How to Raise Money for Your First Real Estate Deal

True or false:

If you want to invest in real estate, you need to save lots of cash first.

False!

That’s certainly one way to get started. But if you’re like most of us, that route will cause you to wait longer to invest than is actually necessary .

Little to no cash on hand? There are lots of ways to raise money for your first real estate deal. Here are three.

#1 Partner with a Private Lender

A private lender is a person who lends you money. This person can be a friend, a relative, or someone you traded business cards with at your last networking event.

To form a partnership like this, you’ll have to do something that is always simple but not necessarily easy.

You’ll have to ask.

Nine times out of ten, no one is going to just hand you thousands of dollars for kicks and giggles. But you might be surprised by how many people in your circle are genuinely interested in the opportunity you’re offering them.

You don’t need to wait until you’ve found a deal to start the conversation with a potential private lender. If you know you’re ready to dive into real estate investment, reach out to people you know and trust. Then tell them how you plan to invest and ask if they’d be interested in partnering with you.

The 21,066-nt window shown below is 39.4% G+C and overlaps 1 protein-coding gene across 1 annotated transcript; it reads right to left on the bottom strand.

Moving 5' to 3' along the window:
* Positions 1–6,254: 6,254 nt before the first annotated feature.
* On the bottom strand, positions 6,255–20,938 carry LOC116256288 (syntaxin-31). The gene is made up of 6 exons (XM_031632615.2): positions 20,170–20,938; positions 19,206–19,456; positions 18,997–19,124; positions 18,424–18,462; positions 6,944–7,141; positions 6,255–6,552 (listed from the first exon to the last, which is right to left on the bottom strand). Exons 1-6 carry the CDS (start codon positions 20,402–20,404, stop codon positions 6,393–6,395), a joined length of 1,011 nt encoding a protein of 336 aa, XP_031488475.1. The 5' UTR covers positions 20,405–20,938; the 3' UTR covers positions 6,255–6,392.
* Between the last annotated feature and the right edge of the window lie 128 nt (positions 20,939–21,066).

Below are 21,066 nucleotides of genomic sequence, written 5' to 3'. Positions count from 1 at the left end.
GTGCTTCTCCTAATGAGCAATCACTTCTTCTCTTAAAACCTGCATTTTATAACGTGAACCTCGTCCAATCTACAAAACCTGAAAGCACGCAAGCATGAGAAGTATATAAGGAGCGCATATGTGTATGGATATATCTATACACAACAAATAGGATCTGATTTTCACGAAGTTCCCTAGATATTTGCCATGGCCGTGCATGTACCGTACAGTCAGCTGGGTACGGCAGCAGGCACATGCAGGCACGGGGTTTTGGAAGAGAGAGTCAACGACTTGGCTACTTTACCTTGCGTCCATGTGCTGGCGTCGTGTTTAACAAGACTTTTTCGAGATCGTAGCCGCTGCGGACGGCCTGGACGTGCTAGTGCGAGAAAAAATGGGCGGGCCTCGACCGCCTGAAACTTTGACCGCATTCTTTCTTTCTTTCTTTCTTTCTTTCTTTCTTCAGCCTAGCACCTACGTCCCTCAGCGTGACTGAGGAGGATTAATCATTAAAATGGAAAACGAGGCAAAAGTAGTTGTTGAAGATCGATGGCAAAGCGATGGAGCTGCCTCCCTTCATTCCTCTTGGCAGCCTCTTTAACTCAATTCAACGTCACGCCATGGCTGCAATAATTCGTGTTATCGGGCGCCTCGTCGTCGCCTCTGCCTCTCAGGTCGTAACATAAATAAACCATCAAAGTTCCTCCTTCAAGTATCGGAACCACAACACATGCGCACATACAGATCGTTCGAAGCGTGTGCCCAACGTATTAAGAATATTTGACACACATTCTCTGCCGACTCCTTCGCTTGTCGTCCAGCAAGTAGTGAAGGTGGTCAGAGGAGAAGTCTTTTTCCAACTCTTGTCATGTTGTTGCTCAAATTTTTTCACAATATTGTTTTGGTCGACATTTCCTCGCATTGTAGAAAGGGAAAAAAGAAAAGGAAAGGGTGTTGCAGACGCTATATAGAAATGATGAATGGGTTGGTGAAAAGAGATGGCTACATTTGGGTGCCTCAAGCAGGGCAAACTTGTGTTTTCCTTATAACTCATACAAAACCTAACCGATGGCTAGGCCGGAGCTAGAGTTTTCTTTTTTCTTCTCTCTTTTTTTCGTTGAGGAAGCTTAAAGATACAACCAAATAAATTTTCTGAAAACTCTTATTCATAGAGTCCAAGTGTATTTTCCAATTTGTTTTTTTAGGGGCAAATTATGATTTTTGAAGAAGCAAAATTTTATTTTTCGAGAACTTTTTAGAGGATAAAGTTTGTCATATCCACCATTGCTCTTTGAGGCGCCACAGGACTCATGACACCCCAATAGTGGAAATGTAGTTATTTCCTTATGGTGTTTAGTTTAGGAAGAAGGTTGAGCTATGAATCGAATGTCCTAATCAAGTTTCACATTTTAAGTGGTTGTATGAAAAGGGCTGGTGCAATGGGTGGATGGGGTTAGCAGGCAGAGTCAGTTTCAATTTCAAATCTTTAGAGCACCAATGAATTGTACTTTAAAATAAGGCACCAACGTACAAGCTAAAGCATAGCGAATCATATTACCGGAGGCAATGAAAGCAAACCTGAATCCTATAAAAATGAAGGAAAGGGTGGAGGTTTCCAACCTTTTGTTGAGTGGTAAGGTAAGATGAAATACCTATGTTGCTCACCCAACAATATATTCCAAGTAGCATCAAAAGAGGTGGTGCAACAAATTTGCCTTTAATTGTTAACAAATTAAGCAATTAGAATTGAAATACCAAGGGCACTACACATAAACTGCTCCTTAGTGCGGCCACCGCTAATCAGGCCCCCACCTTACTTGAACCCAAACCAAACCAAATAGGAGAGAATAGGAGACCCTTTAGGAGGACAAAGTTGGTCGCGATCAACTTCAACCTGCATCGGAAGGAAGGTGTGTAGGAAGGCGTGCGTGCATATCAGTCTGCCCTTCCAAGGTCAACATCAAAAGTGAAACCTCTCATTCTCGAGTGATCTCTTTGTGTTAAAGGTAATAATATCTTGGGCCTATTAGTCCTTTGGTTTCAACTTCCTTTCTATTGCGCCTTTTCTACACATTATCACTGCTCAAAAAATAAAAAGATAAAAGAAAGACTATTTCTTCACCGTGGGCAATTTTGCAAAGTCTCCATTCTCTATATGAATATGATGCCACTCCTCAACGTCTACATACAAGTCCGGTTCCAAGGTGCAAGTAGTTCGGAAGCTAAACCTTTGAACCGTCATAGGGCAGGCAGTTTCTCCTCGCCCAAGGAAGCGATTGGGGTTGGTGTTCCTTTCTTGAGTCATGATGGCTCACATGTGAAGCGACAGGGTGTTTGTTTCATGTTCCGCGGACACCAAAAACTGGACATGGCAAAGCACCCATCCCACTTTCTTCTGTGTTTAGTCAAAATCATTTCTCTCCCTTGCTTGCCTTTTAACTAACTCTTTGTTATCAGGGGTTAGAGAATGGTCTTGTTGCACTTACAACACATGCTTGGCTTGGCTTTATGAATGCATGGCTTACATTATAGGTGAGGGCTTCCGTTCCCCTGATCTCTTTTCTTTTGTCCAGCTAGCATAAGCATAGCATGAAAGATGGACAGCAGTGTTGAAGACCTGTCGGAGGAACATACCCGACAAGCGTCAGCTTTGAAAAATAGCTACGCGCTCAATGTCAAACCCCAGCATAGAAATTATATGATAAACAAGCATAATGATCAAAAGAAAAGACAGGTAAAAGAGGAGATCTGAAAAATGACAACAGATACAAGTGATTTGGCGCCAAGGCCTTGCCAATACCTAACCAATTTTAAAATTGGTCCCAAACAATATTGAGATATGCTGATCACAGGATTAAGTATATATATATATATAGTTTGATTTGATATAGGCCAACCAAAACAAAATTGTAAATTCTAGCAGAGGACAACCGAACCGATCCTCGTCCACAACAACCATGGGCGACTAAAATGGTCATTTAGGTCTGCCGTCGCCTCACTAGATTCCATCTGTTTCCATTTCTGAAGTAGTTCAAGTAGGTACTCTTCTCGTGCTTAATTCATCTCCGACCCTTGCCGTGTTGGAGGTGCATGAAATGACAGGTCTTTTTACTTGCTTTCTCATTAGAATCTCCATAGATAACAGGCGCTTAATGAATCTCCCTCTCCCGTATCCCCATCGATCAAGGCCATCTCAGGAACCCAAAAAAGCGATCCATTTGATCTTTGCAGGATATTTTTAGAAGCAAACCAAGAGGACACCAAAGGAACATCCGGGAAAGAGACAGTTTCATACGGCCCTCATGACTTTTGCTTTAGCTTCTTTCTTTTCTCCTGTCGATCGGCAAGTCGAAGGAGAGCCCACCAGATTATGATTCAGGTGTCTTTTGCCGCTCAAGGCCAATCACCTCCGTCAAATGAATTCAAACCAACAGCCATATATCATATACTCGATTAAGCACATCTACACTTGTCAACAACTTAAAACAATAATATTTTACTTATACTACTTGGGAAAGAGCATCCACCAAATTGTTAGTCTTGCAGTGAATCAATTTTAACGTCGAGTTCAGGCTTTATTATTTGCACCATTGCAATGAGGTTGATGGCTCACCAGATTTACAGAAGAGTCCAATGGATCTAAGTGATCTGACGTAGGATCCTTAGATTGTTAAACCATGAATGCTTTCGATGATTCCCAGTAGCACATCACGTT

#2 Apply for a Hard Money Loan

A hard money loan is one way to get most if not all of the money you need to buy and rehab a home quickly.

These loans typically come with high interest rates and other fees. It’s not unusual to pay your hard money lender a monthly interest rate of around 11% on your first deal. That’s not inexpensive, but don’t let that scare you away from the deal if the numbers make sense.

It’s a good idea to have a preliminary phone conversation with a hard money lender before applying for a loan. During the call, make sure you cover these topics:

  • How much of the total project (price of property + rehab) the loan will cover.
  • How much interest you’ll be paying each month.
  • How long you have to pay back the loan.
  • What the penalties for exceeding the loan ending date are.
  • If you can pay back the loan early without a penalty.

#3 Use Your Equity

If you are a homeowner, you may have enough equity to finance your real estate investment ventures. Equity is your home’s appraised value minus what you still owe on your mortgage. So if your home appraises for $200K and you have $100K left to pay on your mortgage, the equity in your home is equal to $100K.

There are a couple of ways you can use that equity. You can take out a home equity line of credit (HELOC) or a home equity loan.

Like a credit card, a HELOC is a source of capital you can use when needed. Also like a credit card, you can’t use more than the approved line of credit. You’ll only have to pay off the amount you borrow.

A home equity loan gives you a certain percentage of your equity in one lump sum. You’ll pay it off monthly as you would a traditional mortgage.

You can invest in real estate even if you have little to no extra cash on hand. The methods described here are riskier than saving cash. But with greater risk, a solid deal, and the right partners, real estate investment becomes much more math than luck.

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